Friday, October 17, 2008

Social Media & Service Delivery: Part 3

The final installment of my social media presentation...

"My second example I wanted to share is the Library's online pressroom. I developed this with the help of my Communications Intern, Maggie Kierl. Again, we started by researching online pressrooms, and we used the Library's delicious account to share our research as we went. We found examples of other pressrooms that we liked and we found several great articles on how to build a pressroom. All of those links are still there in our delicious account, so if an online pressroom is something you are interested in, you can go check out our research there.

First we have the media contact information front and center, then we added links to the documents we get the most media requests for: our mission statement, organizational chart, stats, directions, past releases. We included basic information we thought would be useful: hours, personal directory, policies. Under Background, we have items that help our beat reporters generate story ideas: a link back to our current headlines, events calendar, high res photo and logo to download, and links to our current publications. Then you can also choose how you want to receive news from us: you can be a fan of our Facebook page, follow us on Twitter, get an RSS feed from our Twitter account or an RSS feed from anything we tag as news in our delicious account.

The real highlight of our online pressroom and the piece that I was really excited to get off the ground is our electronic press kits. Each one is a little different; some are more in depth than others. But we've been trying to do one for all major events (and we leave these posted for about a month post-event) and we have some on our special collections.

If you pop one open and take a look, you'll see we start with contact information and a standard media advisory. Then we have links for more information. We try to present electronically the kind of things you might include in a more traditional press kit. So, there are links to photos, online invitations, online ticket sales, a full press release on the topic, and we try to include in each press kit a purpose-built delicious page, which means that link will take you directly to the Library's delicious bookmarks and open a list of everything we have tagged for this topic.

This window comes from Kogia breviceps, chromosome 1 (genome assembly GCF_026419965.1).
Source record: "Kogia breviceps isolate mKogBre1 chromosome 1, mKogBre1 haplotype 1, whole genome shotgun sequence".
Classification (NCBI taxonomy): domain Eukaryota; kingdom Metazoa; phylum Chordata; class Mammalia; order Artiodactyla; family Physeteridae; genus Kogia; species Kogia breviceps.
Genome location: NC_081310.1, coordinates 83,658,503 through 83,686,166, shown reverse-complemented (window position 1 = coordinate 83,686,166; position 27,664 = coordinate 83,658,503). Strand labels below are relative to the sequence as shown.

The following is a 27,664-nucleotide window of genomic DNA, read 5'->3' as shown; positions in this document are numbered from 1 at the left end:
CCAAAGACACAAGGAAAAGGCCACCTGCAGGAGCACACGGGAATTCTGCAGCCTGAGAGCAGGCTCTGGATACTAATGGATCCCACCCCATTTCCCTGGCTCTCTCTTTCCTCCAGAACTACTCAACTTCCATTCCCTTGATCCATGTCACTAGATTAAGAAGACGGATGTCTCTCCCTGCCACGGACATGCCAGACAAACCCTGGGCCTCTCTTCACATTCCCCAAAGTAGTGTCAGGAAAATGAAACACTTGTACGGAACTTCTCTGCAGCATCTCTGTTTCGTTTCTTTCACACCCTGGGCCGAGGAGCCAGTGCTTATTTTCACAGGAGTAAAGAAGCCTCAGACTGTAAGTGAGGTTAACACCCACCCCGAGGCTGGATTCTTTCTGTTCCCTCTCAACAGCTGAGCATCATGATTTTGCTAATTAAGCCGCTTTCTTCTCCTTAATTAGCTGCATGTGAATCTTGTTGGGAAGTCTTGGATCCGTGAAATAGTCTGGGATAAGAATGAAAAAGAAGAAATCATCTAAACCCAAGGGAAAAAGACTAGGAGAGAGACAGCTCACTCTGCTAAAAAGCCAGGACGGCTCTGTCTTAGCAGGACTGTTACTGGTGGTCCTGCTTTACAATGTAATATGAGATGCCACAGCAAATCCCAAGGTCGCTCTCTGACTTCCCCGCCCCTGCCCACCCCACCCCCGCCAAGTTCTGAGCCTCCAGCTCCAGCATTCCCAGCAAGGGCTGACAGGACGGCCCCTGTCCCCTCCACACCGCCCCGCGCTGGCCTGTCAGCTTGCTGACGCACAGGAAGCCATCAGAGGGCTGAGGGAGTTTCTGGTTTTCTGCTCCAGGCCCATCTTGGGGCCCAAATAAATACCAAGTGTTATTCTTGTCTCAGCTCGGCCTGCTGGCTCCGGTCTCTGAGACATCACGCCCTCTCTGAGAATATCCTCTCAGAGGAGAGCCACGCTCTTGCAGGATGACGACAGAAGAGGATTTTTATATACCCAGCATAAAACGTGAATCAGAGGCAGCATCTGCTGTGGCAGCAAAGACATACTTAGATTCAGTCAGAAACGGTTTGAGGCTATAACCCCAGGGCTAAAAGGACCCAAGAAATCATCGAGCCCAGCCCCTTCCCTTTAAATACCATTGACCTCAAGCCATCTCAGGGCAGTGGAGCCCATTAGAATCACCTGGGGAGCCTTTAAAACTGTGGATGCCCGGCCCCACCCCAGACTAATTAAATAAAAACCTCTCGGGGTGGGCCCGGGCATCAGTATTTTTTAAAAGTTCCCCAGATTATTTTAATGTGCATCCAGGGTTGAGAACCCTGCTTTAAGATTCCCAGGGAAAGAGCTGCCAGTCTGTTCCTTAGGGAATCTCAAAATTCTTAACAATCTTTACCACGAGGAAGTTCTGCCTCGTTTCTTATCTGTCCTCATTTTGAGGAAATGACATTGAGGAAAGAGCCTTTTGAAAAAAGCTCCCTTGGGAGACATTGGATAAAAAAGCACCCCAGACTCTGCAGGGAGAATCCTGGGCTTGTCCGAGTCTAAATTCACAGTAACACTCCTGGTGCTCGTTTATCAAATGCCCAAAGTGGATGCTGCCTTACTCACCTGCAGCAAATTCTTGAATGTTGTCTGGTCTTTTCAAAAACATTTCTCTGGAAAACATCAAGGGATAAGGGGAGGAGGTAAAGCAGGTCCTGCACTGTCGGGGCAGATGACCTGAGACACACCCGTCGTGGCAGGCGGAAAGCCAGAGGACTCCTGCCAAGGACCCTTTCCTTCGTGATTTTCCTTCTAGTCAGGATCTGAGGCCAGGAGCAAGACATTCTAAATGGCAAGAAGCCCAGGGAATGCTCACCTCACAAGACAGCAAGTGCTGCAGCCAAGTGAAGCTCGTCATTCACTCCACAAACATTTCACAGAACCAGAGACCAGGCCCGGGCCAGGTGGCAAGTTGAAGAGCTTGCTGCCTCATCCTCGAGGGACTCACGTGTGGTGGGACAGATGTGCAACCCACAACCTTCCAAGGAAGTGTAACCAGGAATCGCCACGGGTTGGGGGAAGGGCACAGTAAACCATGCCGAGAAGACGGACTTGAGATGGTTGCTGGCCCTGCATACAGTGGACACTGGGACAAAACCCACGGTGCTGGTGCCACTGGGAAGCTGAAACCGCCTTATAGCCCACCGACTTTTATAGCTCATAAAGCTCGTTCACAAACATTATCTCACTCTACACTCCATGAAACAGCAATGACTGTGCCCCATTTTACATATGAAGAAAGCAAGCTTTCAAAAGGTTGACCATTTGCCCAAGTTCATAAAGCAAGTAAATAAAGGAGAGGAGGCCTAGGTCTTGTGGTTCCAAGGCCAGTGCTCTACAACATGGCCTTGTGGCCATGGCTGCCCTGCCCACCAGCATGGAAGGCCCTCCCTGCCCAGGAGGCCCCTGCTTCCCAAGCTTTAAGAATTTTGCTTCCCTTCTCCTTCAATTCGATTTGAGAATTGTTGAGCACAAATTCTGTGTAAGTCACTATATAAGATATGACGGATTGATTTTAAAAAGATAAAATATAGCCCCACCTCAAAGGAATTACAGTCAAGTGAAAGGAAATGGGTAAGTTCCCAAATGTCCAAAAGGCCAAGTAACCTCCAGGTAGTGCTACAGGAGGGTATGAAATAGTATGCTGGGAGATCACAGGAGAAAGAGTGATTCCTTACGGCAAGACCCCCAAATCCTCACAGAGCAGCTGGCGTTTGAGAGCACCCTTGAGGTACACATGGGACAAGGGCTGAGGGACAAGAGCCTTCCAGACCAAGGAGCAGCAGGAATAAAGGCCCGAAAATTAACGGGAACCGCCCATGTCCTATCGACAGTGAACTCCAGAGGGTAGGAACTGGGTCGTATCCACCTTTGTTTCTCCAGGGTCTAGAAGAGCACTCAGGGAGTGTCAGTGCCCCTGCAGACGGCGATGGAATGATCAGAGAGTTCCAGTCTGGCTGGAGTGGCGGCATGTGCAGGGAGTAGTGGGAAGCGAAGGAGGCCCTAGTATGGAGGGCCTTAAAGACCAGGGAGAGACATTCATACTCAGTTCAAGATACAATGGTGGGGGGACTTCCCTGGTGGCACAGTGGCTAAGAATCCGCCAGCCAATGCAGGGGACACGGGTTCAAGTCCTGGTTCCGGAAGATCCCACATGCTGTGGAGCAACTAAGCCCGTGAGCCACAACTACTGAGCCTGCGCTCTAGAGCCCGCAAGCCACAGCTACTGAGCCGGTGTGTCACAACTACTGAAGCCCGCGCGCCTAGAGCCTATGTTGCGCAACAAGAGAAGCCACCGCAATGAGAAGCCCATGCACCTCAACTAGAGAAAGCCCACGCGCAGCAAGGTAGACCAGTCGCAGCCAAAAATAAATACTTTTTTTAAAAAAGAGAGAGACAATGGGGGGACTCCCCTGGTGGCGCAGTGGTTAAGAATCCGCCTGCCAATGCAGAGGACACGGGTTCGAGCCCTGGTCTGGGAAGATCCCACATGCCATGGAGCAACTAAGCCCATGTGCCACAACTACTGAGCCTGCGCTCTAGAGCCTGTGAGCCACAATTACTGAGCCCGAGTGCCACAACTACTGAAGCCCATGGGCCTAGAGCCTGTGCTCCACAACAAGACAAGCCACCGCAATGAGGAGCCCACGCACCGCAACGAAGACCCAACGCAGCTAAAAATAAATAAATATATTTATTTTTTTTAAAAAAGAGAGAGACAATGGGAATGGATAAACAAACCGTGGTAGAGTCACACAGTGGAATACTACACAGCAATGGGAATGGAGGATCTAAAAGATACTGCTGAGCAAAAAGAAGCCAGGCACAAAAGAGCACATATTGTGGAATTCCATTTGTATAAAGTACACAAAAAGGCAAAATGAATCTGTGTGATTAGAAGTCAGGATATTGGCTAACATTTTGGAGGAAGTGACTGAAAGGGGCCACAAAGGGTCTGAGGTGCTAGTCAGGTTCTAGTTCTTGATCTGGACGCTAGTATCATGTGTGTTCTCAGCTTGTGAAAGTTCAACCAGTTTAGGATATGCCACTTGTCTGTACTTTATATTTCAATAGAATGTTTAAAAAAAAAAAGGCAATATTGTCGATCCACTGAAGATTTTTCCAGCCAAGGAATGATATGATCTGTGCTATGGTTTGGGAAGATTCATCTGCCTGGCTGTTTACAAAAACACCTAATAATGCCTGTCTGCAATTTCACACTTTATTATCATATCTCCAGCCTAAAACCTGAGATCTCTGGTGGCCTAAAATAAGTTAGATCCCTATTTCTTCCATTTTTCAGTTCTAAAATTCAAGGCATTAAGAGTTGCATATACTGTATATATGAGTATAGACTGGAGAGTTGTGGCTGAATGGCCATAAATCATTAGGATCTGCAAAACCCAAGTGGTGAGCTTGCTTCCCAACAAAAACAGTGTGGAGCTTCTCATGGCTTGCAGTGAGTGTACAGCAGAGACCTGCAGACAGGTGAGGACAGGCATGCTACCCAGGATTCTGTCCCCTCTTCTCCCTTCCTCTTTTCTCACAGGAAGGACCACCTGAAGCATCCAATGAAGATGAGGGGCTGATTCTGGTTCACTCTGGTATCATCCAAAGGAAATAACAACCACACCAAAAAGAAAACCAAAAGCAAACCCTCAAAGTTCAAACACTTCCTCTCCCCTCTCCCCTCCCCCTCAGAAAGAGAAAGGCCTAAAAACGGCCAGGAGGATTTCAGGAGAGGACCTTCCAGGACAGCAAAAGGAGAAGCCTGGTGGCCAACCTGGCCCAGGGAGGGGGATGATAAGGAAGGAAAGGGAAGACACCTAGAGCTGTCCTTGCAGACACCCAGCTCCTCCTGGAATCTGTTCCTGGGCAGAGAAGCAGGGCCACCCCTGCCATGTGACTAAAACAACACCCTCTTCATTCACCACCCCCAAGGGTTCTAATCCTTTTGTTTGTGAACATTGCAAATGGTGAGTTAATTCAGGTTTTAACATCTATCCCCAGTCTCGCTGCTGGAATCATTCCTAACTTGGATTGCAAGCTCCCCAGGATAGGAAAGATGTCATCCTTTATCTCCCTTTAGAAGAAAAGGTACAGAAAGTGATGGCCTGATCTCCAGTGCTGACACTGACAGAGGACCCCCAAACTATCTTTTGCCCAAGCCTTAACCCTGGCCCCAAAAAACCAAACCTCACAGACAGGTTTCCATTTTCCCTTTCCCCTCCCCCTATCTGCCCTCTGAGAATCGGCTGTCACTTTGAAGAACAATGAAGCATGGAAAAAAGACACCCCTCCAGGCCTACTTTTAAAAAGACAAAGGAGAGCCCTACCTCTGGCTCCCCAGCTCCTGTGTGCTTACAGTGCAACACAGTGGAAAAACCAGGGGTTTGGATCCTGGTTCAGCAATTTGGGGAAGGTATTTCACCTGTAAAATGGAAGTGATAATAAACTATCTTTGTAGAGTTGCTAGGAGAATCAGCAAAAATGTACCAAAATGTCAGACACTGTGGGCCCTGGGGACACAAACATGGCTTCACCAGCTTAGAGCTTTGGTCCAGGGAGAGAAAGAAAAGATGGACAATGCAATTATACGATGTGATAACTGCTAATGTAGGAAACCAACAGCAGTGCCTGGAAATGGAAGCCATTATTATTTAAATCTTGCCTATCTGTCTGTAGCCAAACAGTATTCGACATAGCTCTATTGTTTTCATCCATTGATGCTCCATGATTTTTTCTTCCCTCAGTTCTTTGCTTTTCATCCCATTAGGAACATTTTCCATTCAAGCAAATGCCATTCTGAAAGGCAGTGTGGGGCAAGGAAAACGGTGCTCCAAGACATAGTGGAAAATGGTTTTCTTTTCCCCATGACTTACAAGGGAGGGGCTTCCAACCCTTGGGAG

The great thing about using delicious as opposed to including the list of external links in the press kit is that you can send it out and still continue updating. So I can email an electronic press kit at 5 pm, and then find 3 more great links. I tag those new links in delicious and I've just update a press kit I already sent out. And if you have a really big story or something that is going to play out over time, people can subscribe to an RSS feed of your delicious tag and get an update anytime you bookmark a new page.

Just like our Facebook page, there are several big things I'd really like to add the press room, but I got it to the point that I thought it was a valuable tool for our reporters, and I put it up there. I really think you can't obsess over the idea of being finished, because it's never finished. You have to think of it as a living document that will continue to evolve. You put out something that is quality and worthwhile even if you don't consider it done."

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